4 min read

Anthony Measures South-East Asia Expert

Posted on: 14th January 2015

Following the January 2015 attacks in Paris, the people of France were brought together with religious and world leaders to condemn the actions of those who carried out the violence, which killed 17 people. In the aftermath, there has been a rise in the number of attacks in Europe and they have been exploited through anti-Islam protests.

In Germany these protests have been predominantly led by the PEGIDA group. Their name roughly translates as 'Patriotic Europeans against Islamisation of the West' (Patriotische Europaer Gegen die Islamisierung des Abendlandes).

The group has a short history. On 10 October 2014 Lutz Bachmann posted a video on YouTube, showing a rally in Dresden in support of Kurdish fighters against ISIS. Soon afterwards he set up a Facebook group opposing the "Islamisation of the West." This quickly began to attract comments opposing the "advancing Islamisation of our country," as well as against ISIS, the Kurdish PKK, al-Qaeda and others. 

In only three months PEGIDA marches have grown from 300 to over 25,000 people.

By 20 October 2014, Bachmann had gathered enough support for his first march in Dresden. Only 300 people turned up, but by 5 January 2015 this had grown to 18,000. When the group met for the twelfth time on 12 January 2015 an estimated 25,000 took part.  

In November 2014 an event was held at a town near Dresden where the bestselling author and former politician, Thilo Sarrazin, was appearing. Sarrazin's 2010 book, Deutschland schafft sich ab ("Germany is Doing Away With Itself") sold over 1.5 million copies. In the book Sarrazin advocates a restrictive immigration policy for Germany, better integration and attacks the supposed demands on Europe by the Muslim community. The event was well attended, including by many of those who supported Bachmann's Facebook group, but was also met with demonstrations.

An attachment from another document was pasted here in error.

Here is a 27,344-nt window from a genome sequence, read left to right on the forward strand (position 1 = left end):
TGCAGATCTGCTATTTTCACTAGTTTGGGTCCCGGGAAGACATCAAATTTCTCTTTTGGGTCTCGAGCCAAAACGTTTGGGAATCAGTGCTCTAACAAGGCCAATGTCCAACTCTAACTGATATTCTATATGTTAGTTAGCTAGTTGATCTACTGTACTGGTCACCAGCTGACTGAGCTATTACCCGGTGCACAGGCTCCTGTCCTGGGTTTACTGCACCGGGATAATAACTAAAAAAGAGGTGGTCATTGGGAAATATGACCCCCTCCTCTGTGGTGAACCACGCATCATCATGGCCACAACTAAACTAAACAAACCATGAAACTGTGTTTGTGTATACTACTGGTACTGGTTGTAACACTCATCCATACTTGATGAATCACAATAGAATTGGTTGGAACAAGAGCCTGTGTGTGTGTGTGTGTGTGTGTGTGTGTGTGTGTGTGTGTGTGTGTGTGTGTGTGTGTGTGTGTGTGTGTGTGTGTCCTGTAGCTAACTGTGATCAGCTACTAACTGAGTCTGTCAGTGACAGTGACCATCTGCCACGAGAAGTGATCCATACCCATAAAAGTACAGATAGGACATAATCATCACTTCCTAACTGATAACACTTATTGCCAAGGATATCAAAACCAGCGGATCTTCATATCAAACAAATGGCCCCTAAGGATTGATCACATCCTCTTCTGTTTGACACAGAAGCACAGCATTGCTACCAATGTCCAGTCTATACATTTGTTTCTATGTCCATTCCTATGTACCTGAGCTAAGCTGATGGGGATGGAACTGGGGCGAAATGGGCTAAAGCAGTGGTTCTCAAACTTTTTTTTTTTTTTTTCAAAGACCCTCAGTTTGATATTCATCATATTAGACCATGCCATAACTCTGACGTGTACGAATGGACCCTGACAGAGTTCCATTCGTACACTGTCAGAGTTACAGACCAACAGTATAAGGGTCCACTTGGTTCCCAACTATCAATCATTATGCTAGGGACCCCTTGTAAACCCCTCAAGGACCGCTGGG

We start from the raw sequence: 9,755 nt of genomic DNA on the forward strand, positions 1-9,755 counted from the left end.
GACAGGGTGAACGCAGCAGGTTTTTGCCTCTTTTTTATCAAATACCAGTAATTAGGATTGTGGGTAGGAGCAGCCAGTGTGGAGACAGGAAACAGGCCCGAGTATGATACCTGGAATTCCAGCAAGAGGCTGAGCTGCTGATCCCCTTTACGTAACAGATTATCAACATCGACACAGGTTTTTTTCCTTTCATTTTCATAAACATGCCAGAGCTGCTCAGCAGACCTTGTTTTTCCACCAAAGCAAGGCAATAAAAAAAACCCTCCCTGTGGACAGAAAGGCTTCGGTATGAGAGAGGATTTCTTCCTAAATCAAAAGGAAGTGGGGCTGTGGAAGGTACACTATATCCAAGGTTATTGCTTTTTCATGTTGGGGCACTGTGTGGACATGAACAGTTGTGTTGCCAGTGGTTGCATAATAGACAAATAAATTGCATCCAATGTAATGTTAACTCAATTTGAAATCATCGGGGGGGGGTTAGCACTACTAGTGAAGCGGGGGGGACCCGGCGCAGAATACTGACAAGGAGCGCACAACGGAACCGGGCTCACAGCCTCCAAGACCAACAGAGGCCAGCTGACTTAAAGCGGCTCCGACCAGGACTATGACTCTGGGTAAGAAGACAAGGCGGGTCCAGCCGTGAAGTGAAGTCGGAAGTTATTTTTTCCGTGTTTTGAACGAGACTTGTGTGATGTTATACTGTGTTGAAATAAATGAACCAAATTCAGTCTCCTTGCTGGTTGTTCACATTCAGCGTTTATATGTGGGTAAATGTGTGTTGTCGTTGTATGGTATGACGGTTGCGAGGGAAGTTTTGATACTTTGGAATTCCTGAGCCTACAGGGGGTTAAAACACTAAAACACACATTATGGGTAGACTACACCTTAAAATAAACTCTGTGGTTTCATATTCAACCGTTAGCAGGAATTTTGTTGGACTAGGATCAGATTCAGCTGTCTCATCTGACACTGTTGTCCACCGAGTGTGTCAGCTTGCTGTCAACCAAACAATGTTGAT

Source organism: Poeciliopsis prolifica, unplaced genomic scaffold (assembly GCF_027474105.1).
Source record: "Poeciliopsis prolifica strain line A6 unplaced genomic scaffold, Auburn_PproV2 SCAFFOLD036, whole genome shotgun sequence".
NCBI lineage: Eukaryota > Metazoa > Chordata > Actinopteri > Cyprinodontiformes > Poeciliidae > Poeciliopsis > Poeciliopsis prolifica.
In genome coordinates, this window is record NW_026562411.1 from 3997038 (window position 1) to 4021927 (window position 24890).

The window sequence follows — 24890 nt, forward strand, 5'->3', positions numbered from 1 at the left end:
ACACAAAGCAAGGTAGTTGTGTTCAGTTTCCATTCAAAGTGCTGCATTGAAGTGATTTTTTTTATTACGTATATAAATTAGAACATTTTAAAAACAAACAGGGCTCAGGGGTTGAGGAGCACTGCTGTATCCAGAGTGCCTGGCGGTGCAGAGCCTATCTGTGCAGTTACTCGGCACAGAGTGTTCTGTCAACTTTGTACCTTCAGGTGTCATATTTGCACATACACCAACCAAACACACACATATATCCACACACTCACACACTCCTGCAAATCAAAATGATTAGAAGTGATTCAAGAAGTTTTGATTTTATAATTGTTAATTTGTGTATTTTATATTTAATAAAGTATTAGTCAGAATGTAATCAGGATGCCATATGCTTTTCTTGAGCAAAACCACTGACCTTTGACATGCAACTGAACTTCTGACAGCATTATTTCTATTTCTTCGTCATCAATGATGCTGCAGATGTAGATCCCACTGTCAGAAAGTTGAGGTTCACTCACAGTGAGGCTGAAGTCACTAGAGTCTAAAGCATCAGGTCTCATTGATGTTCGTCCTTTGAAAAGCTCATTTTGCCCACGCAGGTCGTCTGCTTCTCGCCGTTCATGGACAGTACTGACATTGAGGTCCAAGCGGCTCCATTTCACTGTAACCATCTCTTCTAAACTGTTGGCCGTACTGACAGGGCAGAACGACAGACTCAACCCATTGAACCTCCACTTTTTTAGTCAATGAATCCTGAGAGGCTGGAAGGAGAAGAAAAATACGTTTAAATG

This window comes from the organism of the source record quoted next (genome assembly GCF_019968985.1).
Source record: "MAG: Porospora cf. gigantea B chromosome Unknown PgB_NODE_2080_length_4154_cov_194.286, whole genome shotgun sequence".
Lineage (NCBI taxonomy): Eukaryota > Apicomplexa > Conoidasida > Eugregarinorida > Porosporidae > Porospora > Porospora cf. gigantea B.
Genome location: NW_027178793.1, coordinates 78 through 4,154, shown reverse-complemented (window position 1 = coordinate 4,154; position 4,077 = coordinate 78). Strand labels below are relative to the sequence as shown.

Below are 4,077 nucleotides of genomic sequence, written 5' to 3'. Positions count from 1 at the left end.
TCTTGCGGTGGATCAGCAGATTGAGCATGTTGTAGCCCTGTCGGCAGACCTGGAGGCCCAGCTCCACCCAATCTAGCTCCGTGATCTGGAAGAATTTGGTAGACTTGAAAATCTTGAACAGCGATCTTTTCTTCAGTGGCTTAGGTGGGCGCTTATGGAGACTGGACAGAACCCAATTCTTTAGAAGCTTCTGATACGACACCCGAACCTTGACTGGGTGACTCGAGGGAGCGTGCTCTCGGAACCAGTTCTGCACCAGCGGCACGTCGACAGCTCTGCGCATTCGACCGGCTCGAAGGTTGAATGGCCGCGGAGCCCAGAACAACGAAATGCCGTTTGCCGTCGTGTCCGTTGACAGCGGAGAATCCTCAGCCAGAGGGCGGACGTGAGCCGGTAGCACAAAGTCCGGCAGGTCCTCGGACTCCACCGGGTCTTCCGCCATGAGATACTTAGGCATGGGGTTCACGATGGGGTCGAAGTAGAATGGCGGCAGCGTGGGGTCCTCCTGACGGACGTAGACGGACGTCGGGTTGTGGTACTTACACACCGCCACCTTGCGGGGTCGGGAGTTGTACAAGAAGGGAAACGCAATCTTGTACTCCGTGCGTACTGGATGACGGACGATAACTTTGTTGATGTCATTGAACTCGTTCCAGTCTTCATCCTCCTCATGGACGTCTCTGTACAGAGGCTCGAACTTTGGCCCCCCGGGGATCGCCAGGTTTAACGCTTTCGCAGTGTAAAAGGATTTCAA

PEGIDA states its aims as refusing "...to allow the spread of activities by groups such as [ISIS] and al-Qaeda in Europe..." and to ensure that all "German children can grow up in a cosmopolitan and friendly nation."

The group has a nineteen-point manifesto in which it claims to defend "Judeo-Christian" values and to oppose "preachers of hate, regardless of what religion" and "radicalism, whether religiously or politically motivated." It states that it is also against "anti-women political ideology that emphasises violence" but "not against integrated Muslims living here."

There have been many counter demonstrations to PEGIDA, attracting large crowds.

Many of the PEGIDA marches have seen echoes of the protests which took place in 1989 in East Germany with "Wir sind das Volk" ("We are the people", the slogan of the East German civil rights movement) being chanted. There have been further demonstrations in other German cities, but not on the scale of those in Dresden. There have also been counter-demonstrations in Dresden and other cities, which have often attracted larger crowds than the PEGIDA marches.